Theoretical and Applied Genetics

, Volume 126, Issue 11, pp 2907–2920 | Cite as

Selfing for the design of genomic selection experiments in biparental plant populations

  • Benjamin McCloskyEmail author
  • Jason LaCombe
  • Steven D. Tanksley
Original Paper


Self-fertilization (selfing) is commonly used for population development in plant breeding, and it is well established that selfing increases genetic variance between lines, thus increasing response to phenotypic selection. Furthermore, numerous studies have explored how selfing can be deployed to maximal benefit in the context of traditional plant breeding programs (Cornish in Heredity 65:201–211,1990a, Heredity 65:213–220,1990b; Liu et al. in Theor Appl Genet 109:370–376, 2004; Pooni and Jinks in Heredity 54:255–260, 1985). However, the impact of selfing on response to genomic selection has not been explored. In the current study we examined how selfing impacts the two key aspects of genomic selection—GEBV prediction (training) and selection response. We reach the following conclusions: (1) On average, selfing increases genomic selection gains by more than 70 %. (2) The gains in genomic selection response attributable to selfing hold over a wide range population sizes (100–500), heritabilities (0.2–0.8), and selection intensities (0.01–0.1). However, the benefits of selfing are dramatically reduced as the number of QTLs drops below 20. (3) The major cause of the improved response to genomic selection with selfing is through an increase in the occurrence of superior genotypes and not through improved GEBV predictions. While performance of the training population improves with selfing (especially with low heritability and small population sizes), the magnitude of these improvements is relatively small compared with improvements observed in the selection population. To illustrate the value of these insights, we propose a practical genomic selection scheme that substantially shortens the number of generations required to fully capture the benefits of selfing. Specifically, we provide simulation evidence that indicates the proposed scheme matches or exceeds the selection gains observed in advanced populations (i.e. F 8 and doubled haploid) across a broad range of heritability and QTL models. Without sacrificing selection gains, we also predict that fully inbred candidates for potential commercialization can be identified as early as the F 4 generation.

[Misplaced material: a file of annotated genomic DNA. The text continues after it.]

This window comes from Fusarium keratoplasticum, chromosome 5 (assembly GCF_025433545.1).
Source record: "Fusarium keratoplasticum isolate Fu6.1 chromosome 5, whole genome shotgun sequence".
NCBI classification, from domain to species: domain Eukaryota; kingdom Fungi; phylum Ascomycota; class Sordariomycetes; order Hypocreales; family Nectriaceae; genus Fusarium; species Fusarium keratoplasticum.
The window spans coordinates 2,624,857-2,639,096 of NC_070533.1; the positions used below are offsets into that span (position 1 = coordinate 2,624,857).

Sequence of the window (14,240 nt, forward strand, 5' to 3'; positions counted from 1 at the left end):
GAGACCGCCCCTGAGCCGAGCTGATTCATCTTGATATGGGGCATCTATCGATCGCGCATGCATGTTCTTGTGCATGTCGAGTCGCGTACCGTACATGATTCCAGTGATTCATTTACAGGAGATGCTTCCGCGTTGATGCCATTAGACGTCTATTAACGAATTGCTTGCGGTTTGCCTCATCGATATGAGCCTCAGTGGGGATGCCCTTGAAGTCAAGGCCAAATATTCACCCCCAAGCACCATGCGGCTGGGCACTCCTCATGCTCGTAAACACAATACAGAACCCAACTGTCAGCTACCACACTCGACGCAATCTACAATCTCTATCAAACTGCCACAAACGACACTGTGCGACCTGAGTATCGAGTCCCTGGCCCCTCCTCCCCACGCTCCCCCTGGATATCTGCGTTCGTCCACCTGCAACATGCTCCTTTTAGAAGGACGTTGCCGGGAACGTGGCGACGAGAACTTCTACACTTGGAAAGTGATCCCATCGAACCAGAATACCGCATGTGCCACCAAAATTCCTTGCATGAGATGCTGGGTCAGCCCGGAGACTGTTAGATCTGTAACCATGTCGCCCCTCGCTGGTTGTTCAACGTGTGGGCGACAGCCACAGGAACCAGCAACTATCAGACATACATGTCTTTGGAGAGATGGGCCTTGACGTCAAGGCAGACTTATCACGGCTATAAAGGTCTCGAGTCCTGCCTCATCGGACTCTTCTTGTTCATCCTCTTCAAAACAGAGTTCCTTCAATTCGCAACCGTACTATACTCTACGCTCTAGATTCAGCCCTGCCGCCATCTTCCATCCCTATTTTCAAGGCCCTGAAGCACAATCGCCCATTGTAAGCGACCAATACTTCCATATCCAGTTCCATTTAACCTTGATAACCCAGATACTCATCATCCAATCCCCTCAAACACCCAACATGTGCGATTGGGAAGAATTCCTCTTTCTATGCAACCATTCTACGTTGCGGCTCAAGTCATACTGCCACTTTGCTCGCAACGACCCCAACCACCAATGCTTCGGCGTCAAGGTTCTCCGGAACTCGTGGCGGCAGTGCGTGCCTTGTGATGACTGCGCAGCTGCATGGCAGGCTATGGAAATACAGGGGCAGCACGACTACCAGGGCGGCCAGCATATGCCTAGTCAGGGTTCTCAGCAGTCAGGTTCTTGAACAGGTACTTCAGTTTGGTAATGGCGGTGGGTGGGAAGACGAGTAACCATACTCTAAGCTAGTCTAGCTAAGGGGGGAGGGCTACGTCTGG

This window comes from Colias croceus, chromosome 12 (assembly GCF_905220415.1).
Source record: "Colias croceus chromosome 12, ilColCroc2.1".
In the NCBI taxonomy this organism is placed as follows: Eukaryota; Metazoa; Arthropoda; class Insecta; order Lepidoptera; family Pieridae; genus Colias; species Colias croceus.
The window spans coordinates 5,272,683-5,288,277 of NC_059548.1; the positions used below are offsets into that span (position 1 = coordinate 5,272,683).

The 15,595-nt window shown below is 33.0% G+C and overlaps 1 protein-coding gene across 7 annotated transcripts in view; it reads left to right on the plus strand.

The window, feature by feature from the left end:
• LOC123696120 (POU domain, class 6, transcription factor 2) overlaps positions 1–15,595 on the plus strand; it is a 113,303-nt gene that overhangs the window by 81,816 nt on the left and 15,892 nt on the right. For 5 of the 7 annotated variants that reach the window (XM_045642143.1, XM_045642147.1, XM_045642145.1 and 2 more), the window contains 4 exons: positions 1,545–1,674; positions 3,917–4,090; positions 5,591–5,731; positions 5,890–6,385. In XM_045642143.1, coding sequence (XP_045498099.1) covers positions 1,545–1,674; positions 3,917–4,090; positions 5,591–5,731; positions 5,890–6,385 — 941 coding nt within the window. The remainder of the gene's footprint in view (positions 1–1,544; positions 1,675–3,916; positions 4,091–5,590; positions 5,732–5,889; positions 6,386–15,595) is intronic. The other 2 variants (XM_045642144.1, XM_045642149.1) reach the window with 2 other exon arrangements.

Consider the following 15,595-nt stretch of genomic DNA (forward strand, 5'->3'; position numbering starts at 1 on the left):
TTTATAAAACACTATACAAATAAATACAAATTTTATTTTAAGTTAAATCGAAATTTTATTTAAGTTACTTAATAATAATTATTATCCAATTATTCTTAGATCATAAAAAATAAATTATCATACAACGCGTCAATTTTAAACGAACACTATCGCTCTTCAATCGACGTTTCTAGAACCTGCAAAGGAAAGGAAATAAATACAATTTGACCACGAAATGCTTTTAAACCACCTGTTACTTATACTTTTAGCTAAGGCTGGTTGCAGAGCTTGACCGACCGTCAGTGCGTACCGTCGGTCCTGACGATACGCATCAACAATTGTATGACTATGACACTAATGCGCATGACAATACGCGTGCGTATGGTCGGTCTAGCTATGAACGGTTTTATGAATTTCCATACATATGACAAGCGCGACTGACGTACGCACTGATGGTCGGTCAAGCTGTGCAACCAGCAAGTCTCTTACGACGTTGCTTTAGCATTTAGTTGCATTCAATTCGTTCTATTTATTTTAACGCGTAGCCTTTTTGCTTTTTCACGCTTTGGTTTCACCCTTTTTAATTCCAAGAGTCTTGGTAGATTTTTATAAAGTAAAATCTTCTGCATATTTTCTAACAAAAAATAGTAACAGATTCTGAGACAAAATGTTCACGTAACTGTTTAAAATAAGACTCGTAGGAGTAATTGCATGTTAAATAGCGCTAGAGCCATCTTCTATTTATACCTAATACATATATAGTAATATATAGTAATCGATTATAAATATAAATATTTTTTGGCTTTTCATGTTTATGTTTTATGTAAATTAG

Double Haploid Genomic Selection Additive Genetic Variance Transgressive Segregant Selection Intensity 
These keywords were added by machine and not by the authors. This process is experimental and the keywords may be updated as the learning algorithm improves.


Conflict of interest

The authors declare no conflict of interest.


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Copyright information

© Springer-Verlag Berlin Heidelberg 2013

Authors and Affiliations

  • Benjamin McClosky
    • 1
    Email author
  • Jason LaCombe
    • 1
  • Steven D. Tanksley
    • 1
  1. 1.Nature Source GeneticsIthacaUSA

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